The award-winning tutorial game Future of Farming combines in a unique way a visual computer-based and data-driven game with the qualities of a role-play. It was rewarded with the EU CAP Communication Award of 2014.
The tutorial game Future of Farming is developed by The Danish Ecological Council in cooperation with the scientists of Copenhagen and Aarhus University, the game developer Sune Palsgaard, Postwork, and educational consultant Henrik Tuxen, Rungsted Gymnasium, Denmark.
The target group is students in high schools and agricultural schools, but the game has also been used with great succes at the level of secondary school. Through playing Future of Farming they get the opportunity to learn about agriculture and the environment and discuss agricultural policy. Students and teachers have so far been excited about the game.
The students use their laptops or tablets and play in groups of four, and soon they find themselves caught in deep conversations about the future of farming, the environment, rural life and agricultural policy – topics which they would probably not otherwise offer much of an interest.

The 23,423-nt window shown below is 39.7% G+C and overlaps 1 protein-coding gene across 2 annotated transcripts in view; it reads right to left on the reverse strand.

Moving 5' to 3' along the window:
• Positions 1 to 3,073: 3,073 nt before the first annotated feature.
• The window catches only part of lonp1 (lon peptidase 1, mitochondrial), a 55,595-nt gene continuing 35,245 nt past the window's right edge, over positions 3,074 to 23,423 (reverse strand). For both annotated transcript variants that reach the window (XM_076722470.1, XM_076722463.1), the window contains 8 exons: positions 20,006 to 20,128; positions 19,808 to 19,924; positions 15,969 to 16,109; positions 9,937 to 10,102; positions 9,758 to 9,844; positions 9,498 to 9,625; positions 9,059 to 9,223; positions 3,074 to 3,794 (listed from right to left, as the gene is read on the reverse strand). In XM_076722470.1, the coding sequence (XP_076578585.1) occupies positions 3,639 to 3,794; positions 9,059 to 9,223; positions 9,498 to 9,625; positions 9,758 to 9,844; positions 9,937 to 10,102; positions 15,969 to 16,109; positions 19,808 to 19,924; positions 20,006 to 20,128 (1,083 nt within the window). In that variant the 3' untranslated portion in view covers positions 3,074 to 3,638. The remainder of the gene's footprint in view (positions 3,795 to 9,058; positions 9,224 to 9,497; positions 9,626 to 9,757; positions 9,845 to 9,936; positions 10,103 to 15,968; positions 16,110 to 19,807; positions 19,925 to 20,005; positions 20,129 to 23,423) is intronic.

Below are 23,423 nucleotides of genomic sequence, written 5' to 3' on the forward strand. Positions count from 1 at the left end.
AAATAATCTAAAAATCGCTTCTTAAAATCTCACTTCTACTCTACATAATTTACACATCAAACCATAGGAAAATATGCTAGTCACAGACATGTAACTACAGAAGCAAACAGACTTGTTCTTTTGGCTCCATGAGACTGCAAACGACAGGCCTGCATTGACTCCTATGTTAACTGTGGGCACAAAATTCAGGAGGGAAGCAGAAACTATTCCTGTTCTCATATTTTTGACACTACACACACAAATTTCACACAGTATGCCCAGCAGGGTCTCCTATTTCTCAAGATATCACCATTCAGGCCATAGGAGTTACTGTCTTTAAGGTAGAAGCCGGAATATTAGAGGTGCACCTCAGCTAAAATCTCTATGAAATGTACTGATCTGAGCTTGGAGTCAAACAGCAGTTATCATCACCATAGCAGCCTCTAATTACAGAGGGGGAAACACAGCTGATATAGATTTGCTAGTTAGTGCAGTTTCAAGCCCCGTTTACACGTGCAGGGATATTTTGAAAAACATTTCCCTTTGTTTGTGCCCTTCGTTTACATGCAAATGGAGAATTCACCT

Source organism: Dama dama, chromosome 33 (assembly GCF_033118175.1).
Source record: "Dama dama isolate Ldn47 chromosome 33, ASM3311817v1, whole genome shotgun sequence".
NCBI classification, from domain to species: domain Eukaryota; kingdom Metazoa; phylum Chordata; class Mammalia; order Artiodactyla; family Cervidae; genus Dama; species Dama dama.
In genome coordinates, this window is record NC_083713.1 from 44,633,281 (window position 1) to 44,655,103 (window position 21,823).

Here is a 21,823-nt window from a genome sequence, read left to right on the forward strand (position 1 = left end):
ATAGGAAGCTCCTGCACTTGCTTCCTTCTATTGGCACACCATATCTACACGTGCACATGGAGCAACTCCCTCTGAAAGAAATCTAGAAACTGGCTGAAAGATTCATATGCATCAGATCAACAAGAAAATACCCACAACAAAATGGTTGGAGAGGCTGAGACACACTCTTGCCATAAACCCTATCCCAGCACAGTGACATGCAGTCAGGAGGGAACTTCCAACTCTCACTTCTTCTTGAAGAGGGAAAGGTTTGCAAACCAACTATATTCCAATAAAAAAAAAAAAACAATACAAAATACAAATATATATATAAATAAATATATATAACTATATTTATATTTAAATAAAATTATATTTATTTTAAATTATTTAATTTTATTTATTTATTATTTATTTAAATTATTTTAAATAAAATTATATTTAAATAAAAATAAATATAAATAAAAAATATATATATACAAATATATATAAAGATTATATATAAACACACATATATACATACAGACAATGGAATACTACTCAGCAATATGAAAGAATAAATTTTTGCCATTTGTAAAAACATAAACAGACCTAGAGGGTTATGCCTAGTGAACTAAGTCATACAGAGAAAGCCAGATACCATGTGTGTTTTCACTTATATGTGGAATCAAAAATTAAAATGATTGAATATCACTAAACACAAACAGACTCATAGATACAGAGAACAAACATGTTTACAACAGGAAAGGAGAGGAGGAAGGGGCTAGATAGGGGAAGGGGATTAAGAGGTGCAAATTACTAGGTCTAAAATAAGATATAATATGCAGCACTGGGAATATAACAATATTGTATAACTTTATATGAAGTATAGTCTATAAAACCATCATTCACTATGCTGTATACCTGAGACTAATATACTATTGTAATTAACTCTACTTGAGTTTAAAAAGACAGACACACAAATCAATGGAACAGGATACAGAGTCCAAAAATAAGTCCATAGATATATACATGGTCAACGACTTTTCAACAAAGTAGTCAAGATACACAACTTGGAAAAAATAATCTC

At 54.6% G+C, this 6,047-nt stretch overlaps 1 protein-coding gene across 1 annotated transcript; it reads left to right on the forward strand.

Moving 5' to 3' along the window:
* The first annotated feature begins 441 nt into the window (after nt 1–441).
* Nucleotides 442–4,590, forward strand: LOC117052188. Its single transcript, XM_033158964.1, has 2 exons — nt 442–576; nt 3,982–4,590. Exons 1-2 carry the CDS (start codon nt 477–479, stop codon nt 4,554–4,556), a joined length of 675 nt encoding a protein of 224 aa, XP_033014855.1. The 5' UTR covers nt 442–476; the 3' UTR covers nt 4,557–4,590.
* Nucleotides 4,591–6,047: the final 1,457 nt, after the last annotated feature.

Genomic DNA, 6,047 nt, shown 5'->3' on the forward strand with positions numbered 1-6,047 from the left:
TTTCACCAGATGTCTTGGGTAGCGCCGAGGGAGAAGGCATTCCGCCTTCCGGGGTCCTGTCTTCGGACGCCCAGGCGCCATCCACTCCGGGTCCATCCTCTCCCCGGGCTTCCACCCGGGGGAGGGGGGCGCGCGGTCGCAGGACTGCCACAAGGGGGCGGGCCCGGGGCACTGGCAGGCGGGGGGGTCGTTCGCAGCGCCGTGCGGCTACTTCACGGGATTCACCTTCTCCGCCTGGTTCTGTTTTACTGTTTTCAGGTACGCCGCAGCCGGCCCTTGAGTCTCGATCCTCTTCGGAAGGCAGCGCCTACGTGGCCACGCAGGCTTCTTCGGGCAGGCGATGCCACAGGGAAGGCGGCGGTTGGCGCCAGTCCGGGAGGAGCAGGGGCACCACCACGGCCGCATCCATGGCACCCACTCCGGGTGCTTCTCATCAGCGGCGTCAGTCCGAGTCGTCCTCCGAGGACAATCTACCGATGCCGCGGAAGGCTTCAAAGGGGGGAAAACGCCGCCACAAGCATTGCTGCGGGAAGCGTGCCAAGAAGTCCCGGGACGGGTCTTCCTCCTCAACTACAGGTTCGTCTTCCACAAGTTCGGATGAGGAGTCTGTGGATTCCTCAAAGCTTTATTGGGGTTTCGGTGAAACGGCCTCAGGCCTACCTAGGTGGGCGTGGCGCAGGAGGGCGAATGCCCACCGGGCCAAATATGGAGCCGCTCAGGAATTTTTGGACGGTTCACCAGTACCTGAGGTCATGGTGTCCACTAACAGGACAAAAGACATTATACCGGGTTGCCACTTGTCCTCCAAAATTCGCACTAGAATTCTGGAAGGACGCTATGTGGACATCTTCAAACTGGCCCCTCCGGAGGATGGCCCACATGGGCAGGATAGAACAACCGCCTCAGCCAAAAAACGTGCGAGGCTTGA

Teachers at agricultural schools have welcomed it as an ngaging supplement to classes on sustainable farming and social science, which many students find quite dull. Also, in high schools, teachers consider the game to be a useful tool toengage students in agriculture-related topics both in natural and social science. The game can also be played by others – such as farmers, university students and NGOs.
How to play the game